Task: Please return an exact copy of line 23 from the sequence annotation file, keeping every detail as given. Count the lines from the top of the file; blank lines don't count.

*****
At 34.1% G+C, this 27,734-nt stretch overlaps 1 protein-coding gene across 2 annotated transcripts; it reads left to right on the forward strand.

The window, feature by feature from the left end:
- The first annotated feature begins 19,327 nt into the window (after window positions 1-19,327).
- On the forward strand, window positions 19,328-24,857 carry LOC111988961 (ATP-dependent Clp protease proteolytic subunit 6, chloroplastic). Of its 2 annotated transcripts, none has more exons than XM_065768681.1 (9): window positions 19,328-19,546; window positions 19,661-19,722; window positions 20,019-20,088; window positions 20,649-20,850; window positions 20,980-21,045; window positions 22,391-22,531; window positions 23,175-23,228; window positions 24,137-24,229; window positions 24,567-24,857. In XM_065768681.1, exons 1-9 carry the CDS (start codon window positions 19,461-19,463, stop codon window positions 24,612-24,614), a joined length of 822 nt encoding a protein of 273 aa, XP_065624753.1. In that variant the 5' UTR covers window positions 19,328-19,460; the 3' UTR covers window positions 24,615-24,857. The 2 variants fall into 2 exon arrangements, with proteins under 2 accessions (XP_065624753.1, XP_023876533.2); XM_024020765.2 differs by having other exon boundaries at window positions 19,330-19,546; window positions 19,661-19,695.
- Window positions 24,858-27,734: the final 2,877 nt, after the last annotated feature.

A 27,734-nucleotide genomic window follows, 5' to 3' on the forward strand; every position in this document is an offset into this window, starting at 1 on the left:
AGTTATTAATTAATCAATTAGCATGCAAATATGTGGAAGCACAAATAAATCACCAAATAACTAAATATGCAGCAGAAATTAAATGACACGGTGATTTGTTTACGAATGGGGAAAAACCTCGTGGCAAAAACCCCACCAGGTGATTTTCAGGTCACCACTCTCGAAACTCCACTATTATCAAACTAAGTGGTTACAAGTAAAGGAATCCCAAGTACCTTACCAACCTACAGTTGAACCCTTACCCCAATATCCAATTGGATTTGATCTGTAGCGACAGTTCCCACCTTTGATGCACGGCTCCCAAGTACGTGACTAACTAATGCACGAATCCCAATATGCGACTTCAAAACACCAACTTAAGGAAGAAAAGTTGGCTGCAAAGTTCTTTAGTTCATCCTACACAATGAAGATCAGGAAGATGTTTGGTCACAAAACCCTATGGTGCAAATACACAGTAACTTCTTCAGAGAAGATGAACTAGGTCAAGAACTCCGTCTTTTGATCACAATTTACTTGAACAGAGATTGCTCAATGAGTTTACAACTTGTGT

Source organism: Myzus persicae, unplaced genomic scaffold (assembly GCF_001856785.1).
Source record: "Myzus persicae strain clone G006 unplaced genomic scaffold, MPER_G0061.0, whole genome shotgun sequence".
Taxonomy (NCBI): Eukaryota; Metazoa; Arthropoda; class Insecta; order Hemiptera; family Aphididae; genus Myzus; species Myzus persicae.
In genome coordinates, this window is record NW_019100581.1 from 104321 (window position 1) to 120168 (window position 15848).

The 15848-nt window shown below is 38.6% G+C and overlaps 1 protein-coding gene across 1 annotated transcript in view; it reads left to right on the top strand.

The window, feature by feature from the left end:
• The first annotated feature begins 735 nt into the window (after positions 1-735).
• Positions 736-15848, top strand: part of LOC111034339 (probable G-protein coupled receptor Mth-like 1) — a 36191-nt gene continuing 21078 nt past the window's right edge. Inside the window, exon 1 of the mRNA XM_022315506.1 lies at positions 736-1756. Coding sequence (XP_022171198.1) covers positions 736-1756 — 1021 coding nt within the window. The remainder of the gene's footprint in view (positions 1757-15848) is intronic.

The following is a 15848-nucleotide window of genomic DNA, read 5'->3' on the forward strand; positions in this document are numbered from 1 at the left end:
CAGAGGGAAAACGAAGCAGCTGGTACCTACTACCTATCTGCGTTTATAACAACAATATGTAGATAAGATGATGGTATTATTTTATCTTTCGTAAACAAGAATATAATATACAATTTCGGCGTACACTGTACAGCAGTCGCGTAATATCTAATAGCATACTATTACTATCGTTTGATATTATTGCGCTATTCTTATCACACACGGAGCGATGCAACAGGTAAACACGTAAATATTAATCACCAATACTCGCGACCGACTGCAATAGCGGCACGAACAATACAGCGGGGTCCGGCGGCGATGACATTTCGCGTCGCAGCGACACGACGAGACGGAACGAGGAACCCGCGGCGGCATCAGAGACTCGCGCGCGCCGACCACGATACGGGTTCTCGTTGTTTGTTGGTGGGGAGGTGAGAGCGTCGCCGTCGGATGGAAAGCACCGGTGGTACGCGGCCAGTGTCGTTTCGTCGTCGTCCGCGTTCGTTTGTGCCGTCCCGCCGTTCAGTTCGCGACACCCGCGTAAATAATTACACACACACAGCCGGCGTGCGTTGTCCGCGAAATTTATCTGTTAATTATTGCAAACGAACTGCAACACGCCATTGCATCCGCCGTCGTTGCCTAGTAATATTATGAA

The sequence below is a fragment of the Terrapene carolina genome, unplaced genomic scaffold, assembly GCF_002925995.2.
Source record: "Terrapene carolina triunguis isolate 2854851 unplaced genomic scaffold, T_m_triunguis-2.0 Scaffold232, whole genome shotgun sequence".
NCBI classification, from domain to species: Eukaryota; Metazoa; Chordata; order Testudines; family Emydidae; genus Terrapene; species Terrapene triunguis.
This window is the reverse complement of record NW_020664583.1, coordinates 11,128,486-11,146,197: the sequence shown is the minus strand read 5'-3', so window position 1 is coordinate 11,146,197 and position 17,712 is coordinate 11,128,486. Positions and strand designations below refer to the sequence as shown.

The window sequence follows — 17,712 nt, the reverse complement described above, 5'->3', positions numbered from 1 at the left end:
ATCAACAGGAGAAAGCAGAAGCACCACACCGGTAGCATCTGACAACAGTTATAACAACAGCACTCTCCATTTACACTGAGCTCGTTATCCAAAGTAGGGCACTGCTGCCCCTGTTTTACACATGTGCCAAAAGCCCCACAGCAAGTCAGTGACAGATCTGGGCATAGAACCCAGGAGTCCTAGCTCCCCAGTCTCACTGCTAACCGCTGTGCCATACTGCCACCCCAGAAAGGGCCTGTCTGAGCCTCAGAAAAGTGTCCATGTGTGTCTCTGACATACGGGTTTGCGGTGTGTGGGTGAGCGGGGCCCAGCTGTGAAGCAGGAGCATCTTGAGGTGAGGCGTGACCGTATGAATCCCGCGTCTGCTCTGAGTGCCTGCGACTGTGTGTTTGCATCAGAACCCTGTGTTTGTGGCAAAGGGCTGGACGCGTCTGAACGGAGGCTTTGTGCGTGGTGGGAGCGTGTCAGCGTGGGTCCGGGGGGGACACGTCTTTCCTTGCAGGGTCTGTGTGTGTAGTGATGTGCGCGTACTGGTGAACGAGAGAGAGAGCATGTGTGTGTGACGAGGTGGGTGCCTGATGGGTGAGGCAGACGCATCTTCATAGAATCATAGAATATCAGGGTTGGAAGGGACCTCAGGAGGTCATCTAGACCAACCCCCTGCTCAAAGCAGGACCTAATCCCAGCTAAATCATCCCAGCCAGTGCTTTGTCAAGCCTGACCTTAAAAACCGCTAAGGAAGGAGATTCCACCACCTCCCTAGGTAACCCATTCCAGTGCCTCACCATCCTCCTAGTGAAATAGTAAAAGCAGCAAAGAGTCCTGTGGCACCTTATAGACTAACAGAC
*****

ATCAACAGGAGAAAGCAGAAGCACCACACCGGTAGCATCTGACAACAGTTATAACAACAGCACTCTCCATTTACACTGAGCTCGTTATCCAAAGTAGGGCACTGCTGCCCCTGTTTTACACATGTGCCAAAAGCCCCACAGCAAGTCAGTGACAGATCTGGGCATAGAACCCAGGAGTCCTAGCTCCCCAGTCTCACTGCTAACCGCTGTGCCATACTGCCACCCCAGAAAGGGCCTGTCTGAGCCTCAGAAAAGTGTCCATGTGTGTCTCTGACATACGGGTTTGCGGTGTGTGGGTGAGCGGGGCCCAGCTGTGAAGCAGGAGCATCTTGAGGTGAGGCGTGACCGTATGAATCCCGCGTCTGCTCTGAGTGCCTGCGACTGTGTGTTTGCATCAGAACCCTGTGTTTGTGGCAAAGGGCTGGACGCGTCTGAACGGAGGCTTTGTGCGTGGTGGGAGCGTGTCAGCGTGGGTCCGGGGGGGACACGTCTTTCCTTGCAGGGTCTGTGTGTGTAGTGATGTGCGCGTACTGGTGAACGAGAGAGAGAGCATGTGTGTGTGACGAGGTGGGTGCCTGATGGGTGAGGCAGACGCATCTTCATAGAATCATAGAATATCAGGGTTGGAAGGGACCTCAGGAGGTCATCTAGACCAACCCCCTGCTCAAAGCAGGACCTAATCCCAGCTAAATCATCCCAGCCAGTGCTTTGTCAAGCCTGACCTTAAAAACCGCTAAGGAAGGAGATTCCACCACCTCCCTAGGTAACCCATTCCAGTGCCTCACCATCCTCCTAGTGAAATAGTAAAAGCAGCAAAGAGTCCTGTGGCACCTTATAGACTAACAGAC